Greg Egan – Distress

Distress by Greg Egan

I have to admit that about half way through reading Distress I thought my head was going to explode, cosmology and maths – neither are ever likely to be my specialist subjects if I make it onto Mastermind.  But, it is impossible to deny that anything that makes you think about the meaning of life, the nature of existence itself can be very special.  In this respect I would say that Greg Egan is writing books that are as thought provoking as works of science fiction can ever be.

 

In Distress Egan takes a long hard look at a number of ethical and moral issues and then one step up from there he explores the existential, describes the indescribable and makes us think about the concept of a “Theory of Everything” – the ultimate knowledge.  His real talent in this novel is in convincing the reader that they can cope with the concepts at play in this novel without the need for a doctorate; he succeeds in making difficult scientific concepts accessible and indeed enjoyable.

 

“The most merciful thing in the world … is the inability of the human mind to correlate all its contents.” Is one of my favourite Lovecraftian quotes and it is also a concept at the very heart of Egan’s Distress.

 

The story is set some time in the not too distant future, mid 21st century and focuses on Andrew Worth, a slightly hypochondriac journalist who covers science stories and at the start of the book is in the final stages of completing a harrowing documentary about the very extremes of “Franken-Science”.  After splitting up with his girlfriend Andrew decides that he needs a break and turns down an assignment looking into an outbreak of a new psychological phenomenon known as Distress, affecting an increasing number of people (the fact that this is the title of the book immediately suggests that it is a theme that will reappear later).  Instead of the Distress story he opts to cover what he hopes will be a less traumatic but equally high profile story doing a character piece on one of the worlds leading physicists, Violet Mosala, as she presents her new “Theory of Everything” or TOE at an upcoming conference.  Unsurprisingly a theory that is capable of explaining the very fabric of existence is in itself somewhat controversial, especially amongst religious groups, anti-science groups or “Ignorance Cults” as well as those with their own counter theories.

 

The conference takes place on a renegade, man-made island called Stateless.  Stateless is a place that is subject to international sanctions, resulting from its lack of respect for the technological patents which made its construction and continued existence possible.  Almost instantly upon arrival on Stateless, Worth is plunged into intrigues surrounding plots to assassinate Violet Mosala.  A group exists which believe that the mere act of defining a TOE and thereby explaining “everything” will in itself cause the fabric of existence to unravel – something they are willing to go to any length to stop.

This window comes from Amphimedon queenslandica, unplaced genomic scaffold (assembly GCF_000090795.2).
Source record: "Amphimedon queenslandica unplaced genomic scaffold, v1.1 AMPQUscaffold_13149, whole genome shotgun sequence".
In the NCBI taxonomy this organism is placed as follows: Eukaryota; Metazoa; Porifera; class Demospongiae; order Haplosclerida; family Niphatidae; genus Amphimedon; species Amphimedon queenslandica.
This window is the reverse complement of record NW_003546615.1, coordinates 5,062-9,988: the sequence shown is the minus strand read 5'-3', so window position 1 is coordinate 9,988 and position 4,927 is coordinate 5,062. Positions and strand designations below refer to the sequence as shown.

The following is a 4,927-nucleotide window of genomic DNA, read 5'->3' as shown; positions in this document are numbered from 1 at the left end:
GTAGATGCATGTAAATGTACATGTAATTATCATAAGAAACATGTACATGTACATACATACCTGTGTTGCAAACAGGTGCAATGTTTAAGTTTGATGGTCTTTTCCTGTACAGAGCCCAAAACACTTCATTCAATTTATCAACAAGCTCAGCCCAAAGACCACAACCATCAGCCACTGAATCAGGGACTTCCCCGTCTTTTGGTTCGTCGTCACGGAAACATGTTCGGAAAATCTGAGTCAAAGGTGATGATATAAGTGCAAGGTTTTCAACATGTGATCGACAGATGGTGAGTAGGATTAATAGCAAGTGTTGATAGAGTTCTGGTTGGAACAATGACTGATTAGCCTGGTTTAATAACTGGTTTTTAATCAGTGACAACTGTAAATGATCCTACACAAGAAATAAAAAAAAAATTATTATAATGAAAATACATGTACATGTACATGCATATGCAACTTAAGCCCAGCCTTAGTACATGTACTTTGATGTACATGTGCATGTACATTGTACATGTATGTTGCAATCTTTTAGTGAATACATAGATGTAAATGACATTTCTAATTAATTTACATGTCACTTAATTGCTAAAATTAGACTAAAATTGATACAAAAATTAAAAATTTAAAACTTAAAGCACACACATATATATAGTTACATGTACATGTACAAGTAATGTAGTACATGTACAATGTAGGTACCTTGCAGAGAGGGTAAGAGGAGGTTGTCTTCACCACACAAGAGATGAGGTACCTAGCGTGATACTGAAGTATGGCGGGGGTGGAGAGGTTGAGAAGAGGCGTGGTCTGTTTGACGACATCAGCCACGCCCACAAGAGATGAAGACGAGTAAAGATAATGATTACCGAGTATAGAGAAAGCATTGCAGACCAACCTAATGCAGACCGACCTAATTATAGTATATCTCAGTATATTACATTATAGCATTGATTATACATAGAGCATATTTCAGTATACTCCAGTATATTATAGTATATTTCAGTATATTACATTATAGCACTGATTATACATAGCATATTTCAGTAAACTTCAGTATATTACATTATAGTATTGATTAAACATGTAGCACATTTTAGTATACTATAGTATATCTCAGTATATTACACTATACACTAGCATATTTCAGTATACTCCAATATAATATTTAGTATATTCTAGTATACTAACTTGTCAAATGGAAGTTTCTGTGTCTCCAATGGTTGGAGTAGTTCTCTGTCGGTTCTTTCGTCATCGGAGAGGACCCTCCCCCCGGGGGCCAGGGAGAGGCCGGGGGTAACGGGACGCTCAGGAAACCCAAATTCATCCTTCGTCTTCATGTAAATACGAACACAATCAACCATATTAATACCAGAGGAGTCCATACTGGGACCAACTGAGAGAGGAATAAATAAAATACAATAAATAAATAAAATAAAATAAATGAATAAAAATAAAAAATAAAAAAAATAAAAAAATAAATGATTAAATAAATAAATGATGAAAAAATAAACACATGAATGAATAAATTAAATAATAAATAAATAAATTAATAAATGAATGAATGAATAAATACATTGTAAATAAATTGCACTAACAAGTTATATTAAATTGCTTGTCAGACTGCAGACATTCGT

Of course, without giving anything away I can reveal that Worth becomes embroiled in the assassination attempts, becomes a target himself, is kidnapped, experiences a military incursion onto Stateless and discovers what the outbreaks of Distress are really about.

 

Distress is fast paced, has action and intrigues a plenty.  At points there are so many different plot strands that I wasn’t sure which way things were going to go and the fact that I really didn’t understand the “science” really didn’t matter – in fact I think it made the whole “suspension of belief” more plausible.  As long as you don’t falter at some of the heavier going, jargon laden sections of the narrative you will enjoy this book – just go with it.

 

I think that Egan has managed something special, Distress is not just another “cyberpunk” retelling of another old story – there are new novel ideas and the presentation is fascinating.  This is SF for the thinking man or woman; it is clever, eloquent and thought provoking.  If I have a criticism it would be that there are numerous plot hooks that are not developed.  The central character Andrew Worth is deeply flawed, his hypochondriac nature, refusal to have a brain scan, insistence upon following “rules” and other obsessive behaviours build an interesting character the basis of which remains unexplained.

 

Its not a lightweight book, but it is very good.  I will certainly read more of Greg Egan and recommend Distress wholeheartedly.

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